Selecting a Topic
· Browse your text book, great place to start since it is the first source that you have available.
· Browse articles relating to biology in the popular press, such as Science News, Discover, New York Times.
· Listen to the news for reports regarding genetics, biotechnology, endangered species.
· Browse biology related sites such as American Association for the Advancement of Science http://www.aaas.org/
· Browse biology related books (e.g.., Encyclopedia. of Life Sciences), and journals like Science and Nature.
· Go over your class notes, since your professor and classmates will mention topics during class discussions that you would like to be more educated about.
· Most important, select a topic that is interesting and will keep you motivated to do the research.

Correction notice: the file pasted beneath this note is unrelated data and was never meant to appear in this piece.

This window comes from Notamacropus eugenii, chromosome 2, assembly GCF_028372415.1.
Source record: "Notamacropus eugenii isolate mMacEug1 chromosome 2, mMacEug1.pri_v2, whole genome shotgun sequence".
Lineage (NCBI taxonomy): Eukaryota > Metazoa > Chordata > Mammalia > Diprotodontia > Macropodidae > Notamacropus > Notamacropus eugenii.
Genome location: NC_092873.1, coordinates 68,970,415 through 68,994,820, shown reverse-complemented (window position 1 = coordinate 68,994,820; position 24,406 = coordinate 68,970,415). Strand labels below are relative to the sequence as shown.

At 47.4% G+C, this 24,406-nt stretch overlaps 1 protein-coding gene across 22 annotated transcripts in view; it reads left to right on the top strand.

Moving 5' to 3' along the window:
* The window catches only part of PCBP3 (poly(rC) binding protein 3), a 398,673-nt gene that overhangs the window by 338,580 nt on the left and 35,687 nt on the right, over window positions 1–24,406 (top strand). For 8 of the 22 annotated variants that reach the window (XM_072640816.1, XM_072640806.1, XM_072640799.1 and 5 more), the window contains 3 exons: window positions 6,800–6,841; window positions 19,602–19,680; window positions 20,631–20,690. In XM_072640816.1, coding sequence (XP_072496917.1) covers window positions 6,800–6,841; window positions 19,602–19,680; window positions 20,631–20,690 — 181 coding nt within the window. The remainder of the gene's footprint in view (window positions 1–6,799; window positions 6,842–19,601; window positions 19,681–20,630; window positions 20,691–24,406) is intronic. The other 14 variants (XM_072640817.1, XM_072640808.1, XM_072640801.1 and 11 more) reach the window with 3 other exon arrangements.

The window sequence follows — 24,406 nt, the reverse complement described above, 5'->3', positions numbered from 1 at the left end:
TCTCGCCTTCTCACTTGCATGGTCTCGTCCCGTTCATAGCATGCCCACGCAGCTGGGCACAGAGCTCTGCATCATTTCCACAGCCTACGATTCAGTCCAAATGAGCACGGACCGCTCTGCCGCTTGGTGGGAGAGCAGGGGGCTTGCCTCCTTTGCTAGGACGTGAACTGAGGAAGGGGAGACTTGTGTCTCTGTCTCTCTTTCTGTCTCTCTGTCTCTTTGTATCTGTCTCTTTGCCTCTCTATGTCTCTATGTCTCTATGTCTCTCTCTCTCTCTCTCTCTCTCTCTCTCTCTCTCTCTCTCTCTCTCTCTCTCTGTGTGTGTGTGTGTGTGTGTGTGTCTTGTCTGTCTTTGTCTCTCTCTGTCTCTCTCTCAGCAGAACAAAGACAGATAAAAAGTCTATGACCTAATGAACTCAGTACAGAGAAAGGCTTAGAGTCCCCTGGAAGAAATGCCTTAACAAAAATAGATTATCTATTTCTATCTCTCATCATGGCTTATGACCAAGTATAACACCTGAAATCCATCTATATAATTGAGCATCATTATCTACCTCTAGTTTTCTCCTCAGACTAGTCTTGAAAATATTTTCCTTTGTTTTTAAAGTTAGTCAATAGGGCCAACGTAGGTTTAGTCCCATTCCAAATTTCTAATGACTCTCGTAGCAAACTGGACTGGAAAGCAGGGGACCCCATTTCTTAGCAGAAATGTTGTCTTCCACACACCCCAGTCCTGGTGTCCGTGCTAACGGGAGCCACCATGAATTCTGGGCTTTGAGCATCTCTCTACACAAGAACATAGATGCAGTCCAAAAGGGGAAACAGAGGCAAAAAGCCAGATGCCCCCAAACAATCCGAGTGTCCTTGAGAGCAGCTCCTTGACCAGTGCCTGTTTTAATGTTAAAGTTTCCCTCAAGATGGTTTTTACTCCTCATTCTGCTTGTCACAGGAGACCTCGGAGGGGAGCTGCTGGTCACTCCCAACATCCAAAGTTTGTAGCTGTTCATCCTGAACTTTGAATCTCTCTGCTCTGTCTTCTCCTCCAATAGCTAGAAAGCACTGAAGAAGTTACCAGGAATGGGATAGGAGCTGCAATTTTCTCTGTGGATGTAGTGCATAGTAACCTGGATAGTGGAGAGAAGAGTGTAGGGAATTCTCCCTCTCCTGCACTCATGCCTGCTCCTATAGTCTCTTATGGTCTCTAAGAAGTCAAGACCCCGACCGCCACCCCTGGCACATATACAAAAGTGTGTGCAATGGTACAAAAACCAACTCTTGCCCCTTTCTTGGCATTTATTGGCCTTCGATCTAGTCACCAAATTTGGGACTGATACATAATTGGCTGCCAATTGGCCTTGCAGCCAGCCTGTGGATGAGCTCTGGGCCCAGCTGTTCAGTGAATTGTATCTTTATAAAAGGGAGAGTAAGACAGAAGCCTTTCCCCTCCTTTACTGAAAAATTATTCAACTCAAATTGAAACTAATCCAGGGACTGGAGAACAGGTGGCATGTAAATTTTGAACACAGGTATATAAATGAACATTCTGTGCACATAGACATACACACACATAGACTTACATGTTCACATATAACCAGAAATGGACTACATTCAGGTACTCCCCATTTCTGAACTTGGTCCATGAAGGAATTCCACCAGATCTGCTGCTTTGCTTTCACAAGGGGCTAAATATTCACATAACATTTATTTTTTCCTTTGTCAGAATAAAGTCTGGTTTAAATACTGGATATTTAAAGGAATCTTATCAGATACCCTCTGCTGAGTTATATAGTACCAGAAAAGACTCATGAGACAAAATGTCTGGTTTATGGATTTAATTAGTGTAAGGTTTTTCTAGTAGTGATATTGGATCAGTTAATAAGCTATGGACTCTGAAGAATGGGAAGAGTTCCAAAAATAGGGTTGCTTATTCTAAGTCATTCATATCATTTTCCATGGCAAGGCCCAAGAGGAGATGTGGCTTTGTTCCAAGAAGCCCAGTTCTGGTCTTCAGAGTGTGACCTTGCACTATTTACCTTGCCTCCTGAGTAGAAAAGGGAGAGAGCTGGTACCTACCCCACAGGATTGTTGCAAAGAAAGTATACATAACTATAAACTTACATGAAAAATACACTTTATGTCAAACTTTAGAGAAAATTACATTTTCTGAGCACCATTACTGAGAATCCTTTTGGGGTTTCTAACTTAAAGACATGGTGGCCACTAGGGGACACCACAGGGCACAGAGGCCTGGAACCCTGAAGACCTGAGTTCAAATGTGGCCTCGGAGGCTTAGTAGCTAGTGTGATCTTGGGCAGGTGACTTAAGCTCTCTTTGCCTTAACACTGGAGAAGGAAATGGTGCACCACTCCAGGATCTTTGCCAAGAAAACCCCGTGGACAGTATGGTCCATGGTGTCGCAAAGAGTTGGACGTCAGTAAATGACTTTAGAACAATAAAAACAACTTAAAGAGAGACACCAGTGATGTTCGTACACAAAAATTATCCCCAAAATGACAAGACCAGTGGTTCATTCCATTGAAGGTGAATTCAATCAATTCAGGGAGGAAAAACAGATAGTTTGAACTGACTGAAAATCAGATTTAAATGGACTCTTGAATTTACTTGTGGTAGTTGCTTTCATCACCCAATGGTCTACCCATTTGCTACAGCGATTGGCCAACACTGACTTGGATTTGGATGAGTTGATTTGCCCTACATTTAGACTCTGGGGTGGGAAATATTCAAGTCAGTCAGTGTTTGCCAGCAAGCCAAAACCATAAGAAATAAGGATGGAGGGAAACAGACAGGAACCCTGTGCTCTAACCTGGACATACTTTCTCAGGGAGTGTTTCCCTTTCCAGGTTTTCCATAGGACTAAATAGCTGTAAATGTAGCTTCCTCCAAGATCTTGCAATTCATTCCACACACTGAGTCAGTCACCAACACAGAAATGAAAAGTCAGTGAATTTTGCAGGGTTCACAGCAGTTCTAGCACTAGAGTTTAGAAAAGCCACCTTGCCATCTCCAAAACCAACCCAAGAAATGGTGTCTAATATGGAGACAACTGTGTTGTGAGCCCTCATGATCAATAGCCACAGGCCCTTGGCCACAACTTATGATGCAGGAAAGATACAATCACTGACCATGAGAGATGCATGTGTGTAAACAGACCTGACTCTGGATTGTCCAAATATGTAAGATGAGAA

· Initially, your topic will be TOO BROAD. An example is foraging (ask yourself, what about a topic that you would like to focus on).
· Once you have decided on a topic, do some background reading and this will help you to focus on a specific aspect of the topic.
· As you read more and more about your topic, you will be able to focus on a specific area of interest, thus narrowing your topic.
· You may need to modify your topic several times to get it just right.
· Focus on an behavior such as scatter hoarding or caching of food
· Focus on a specific population: squirrels